In time-sensitive environments, such as DHS emergency operations centers (EOCs), it is imperative for decision makers
to rapidly understand and address key logical relationships that exist between tasks, entities, and events, even as
conditions fluctuate. These relationships often have important temporal characteristics, such as tasks that must be
completed before others can be started (e.g., buses must be transported to an area before an evacuation process can
begin). Unfortunately, traditional temporal display methods, such as mission timelines, typically reveal only rudimentary
event details and fail to support user understanding of and reasoning about critical temporal constraints and
interrelationships across multiple mission components. To address these shortcomings, we developed a visual language
to enhance temporal data displays by explicitly and intuitively conveying these constraints and relationships to decision
makers. In this paper, we detail these design strategies and describe ongoing evaluation efforts to assess their usability
and effectiveness to support decision-making tasks in complex, time-sensitive environments. We present a case study in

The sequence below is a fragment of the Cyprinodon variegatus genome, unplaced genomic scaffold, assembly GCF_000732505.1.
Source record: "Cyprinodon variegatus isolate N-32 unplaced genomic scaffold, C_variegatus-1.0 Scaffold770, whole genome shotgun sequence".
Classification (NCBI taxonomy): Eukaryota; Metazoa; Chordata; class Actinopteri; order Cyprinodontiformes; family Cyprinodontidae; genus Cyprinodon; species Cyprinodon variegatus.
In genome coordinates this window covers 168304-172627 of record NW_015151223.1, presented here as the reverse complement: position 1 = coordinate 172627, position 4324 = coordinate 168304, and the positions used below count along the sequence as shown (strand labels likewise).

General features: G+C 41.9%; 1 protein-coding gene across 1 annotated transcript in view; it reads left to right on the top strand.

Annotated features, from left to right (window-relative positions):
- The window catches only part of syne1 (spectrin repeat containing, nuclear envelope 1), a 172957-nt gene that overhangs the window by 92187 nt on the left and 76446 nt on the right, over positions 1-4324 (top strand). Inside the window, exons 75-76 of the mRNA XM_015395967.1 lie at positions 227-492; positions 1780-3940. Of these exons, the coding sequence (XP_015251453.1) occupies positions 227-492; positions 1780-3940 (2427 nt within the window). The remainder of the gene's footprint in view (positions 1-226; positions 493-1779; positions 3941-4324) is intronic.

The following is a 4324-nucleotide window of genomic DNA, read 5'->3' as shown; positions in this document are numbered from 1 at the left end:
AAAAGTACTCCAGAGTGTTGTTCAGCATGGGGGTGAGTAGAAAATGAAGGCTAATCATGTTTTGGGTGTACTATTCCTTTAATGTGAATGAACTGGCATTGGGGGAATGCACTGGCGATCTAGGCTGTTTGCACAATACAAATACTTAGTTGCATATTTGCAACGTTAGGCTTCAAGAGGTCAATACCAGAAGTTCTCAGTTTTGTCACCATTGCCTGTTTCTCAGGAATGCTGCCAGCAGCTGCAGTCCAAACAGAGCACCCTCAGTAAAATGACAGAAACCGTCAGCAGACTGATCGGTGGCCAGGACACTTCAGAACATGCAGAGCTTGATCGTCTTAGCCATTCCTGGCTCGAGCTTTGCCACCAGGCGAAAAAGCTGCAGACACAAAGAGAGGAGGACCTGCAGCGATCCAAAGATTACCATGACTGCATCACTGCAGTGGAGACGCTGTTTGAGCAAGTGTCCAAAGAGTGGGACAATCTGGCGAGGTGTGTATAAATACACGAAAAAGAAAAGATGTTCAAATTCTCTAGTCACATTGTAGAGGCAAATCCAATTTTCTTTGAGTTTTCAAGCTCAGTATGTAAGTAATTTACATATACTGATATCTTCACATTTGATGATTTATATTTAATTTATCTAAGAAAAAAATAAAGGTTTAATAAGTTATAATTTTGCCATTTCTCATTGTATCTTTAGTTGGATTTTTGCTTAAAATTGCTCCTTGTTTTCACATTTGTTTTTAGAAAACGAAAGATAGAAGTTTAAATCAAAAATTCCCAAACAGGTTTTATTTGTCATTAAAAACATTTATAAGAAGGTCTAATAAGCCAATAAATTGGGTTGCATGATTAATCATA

which we applied our visual enhancements to a timeline display, improving the perception of logical relationships
among events in a Master Scenario Event List (MSEL). These methods reduce the cognitive workload of decision
makers and improve the efficacy of identification.
With the increase of terrorist activity around the world, it has become more important than ever to analyze and
understand these activities over time. Although the data on terrorist activities are detailed and relevant, the complexity of
the data has rendered the understanding and analysis difficult. We present a visual analytical approach to effectively
identify related entities such as terrorist groups, events, locations, etc. based on a 2D layout. Our methods are based on
sequence comparison from bioinformatics, modified to incorporate the element of time. By allowing the user the
freedom to link entities by their activities over time, we provide a new framework for comparison of event sequences.
Our scoring mechanism is robust and flexible, giving the user the flexibility to define the extent to which time is
considered in aligning entities. Incorporated with high interactivity, the user can efficiently navigate through tens of
thousands of records recorded in over a hundred dimensions of data by choosing combinations of categories to examine.
Exploration of the terrorist activities in our system reveals relationships between entities that are not easily detectable
using traditional methods.